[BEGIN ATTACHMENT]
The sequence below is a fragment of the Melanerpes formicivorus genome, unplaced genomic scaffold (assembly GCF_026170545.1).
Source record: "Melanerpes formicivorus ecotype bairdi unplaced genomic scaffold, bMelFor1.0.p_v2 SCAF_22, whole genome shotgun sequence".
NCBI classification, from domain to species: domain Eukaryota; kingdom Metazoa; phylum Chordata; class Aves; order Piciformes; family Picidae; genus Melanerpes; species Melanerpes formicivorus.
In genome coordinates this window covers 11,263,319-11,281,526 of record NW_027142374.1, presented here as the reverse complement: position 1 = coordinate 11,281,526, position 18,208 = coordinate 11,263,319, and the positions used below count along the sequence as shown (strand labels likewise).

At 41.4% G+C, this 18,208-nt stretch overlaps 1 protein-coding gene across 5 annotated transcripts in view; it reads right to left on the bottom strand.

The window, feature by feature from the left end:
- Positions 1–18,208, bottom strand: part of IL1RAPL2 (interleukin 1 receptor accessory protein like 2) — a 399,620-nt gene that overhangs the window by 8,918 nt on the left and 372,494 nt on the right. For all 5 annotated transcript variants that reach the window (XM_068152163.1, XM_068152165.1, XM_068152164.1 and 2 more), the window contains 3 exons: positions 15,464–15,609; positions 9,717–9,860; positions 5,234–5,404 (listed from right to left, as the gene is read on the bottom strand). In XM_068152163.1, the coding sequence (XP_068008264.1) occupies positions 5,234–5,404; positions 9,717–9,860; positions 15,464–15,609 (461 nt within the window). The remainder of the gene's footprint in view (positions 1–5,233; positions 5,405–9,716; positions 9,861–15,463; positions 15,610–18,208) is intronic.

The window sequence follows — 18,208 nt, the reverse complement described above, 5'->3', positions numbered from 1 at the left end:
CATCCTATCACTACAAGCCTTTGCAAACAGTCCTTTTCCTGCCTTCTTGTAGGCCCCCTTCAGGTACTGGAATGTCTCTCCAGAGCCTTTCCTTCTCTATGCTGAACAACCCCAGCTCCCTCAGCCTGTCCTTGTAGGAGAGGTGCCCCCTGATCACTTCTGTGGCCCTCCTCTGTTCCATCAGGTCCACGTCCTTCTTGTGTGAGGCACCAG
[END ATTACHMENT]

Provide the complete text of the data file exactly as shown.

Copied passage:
The sequence below is a fragment of the Melanerpes formicivorus genome, unplaced genomic scaffold (assembly GCF_026170545.1).
Source record: "Melanerpes formicivorus ecotype bairdi unplaced genomic scaffold, bMelFor1.0.p_v2 SCAF_22, whole genome shotgun sequence".
NCBI classification, from domain to species: domain Eukaryota; kingdom Metazoa; phylum Chordata; class Aves; order Piciformes; family Picidae; genus Melanerpes; species Melanerpes formicivorus.
In genome coordinates this window covers 11,263,319-11,281,526 of record NW_027142374.1, presented here as the reverse complement: position 1 = coordinate 11,281,526, position 18,208 = coordinate 11,263,319, and the positions used below count along the sequence as shown (strand labels likewise).

At 41.4% G+C, this 18,208-nt stretch overlaps 1 protein-coding gene across 5 annotated transcripts in view; it reads right to left on the bottom strand.

The window, feature by feature from the left end:
- Positions 1–18,208, bottom strand: part of IL1RAPL2 (interleukin 1 receptor accessory protein like 2) — a 399,620-nt gene that overhangs the window by 8,918 nt on the left and 372,494 nt on the right. For all 5 annotated transcript variants that reach the window (XM_068152163.1, XM_068152165.1, XM_068152164.1 and 2 more), the window contains 3 exons: positions 15,464–15,609; positions 9,717–9,860; positions 5,234–5,404 (listed from right to left, as the gene is read on the bottom strand). In XM_068152163.1, the coding sequence (XP_068008264.1) occupies positions 5,234–5,404; positions 9,717–9,860; positions 15,464–15,609 (461 nt within the window). The remainder of the gene's footprint in view (positions 1–5,233; positions 5,405–9,716; positions 9,861–15,463; positions 15,610–18,208) is intronic.

The window sequence follows — 18,208 nt, the reverse complement described above, 5'->3', positions numbered from 1 at the left end:
CATCCTATCACTACAAGCCTTTGCAAACAGTCCTTTTCCTGCCTTCTTGTAGGCCCCCTTCAGGTACTGGAATGTCTCTCCAGAGCCTTTCCTTCTCTATGCTGAACAACCCCAGCTCCCTCAGCCTGTCCTTGTAGGAGAGGTGCCCCCTGATCACTTCTGTGGCCCTCCTCTGTTCCATCAGGTCCACGTCCTTCTTGTGTGAGGCACCAG